Read Article

LIVING WATER SMART IN BRITISH COLUMBIA: “We transform the world, but we don’t remember it. We adjust our baseline to the new level, and we don’t recall what was there. And the question is, why do people accept this? Well, because they don’t know that it was different,” stated UBC’s Dr. Daniel Pauly, a living legend in the world of marine biology who has had a profound influence on the work of the Partnership for Water Sustainability


In September 2021, Greystone Books published The Ocean’s Whistleblower. It is the first authorized biography of Daniel Pauly, a truly remarkable man. Daniel Pauly is a living legend in the world of marine biology. And he lives in British Columbia. Among his many contributions is the Shifting Baseline Syndrome. This is a foundational concept. And it goes to the heart of the vision for intergenerational collaboration.

Read Article

LIVING WATER SMART IN BRITISH COLUMBIA: “Part of the reason for the success of our shared responsibility way of thinking is a result of the efforts of various organizations who have managed to successfully engage governments, developers, the community, academia, etc., in water-centric thinking, planning and development activities. In many jurisdictions, water-centric has become a focus and part of our daily conversations,” stated John Finnie, Past-Chair (2006-2011), CAVI-Convening for Action on Vancouver Island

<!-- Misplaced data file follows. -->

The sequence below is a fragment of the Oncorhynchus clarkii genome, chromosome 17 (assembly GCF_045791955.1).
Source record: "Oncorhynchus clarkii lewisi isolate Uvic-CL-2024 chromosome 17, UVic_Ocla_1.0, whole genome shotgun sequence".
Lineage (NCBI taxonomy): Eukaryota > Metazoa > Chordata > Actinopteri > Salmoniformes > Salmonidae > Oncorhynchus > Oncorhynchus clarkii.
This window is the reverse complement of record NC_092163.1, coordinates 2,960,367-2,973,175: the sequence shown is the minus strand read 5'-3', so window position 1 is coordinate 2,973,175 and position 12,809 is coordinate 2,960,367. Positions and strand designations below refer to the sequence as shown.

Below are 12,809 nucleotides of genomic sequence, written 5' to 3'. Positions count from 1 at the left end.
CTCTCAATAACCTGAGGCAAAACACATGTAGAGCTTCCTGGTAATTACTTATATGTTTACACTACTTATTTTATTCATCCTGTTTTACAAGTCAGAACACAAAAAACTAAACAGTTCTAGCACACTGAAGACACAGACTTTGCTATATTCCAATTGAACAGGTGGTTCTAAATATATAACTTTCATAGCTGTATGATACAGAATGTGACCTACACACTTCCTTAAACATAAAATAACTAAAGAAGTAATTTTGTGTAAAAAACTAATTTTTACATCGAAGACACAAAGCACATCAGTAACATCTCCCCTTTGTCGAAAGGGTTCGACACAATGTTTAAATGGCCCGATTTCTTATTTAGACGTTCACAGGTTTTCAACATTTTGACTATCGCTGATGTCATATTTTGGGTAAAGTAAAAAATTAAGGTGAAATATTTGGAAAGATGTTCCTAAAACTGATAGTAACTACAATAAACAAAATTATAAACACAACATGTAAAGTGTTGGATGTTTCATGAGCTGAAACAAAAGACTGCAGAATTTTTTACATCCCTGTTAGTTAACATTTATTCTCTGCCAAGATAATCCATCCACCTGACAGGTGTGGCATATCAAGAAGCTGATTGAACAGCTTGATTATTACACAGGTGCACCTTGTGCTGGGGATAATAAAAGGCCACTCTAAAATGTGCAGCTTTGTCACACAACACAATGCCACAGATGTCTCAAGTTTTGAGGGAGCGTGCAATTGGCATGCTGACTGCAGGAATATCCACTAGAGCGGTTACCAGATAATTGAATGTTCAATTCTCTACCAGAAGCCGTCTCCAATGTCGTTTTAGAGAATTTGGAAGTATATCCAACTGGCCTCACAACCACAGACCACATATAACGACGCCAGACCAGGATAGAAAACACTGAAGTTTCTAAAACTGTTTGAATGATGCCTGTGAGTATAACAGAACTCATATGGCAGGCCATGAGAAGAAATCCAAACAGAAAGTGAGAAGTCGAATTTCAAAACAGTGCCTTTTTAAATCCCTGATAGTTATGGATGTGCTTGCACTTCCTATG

According to John Finnie, the Partnership for Water Sustainability challenges its audiences by posing this question: what do you want this place to look like in 50 years? The decisions communities make today will ripple through time. We do have a choice – will it be cumulative impacts or cumulative benefits? Looking back, 2008 was a defining year for ‘designing with nature’ on Canada’s west coast. The government of British Columbia put in place a policy framework that is a ‘call to action’ on the part of local governments.

Read Article

LIVING WATER SMART IN BRITISH COLUMBIA: “For asset management, the consideration is how and when assets might be compromised in their lifecycle by climate change,” stated Robert Hicks, Robert Hicks Senior Policy and Process Engineer City of Vancouver (November 2021)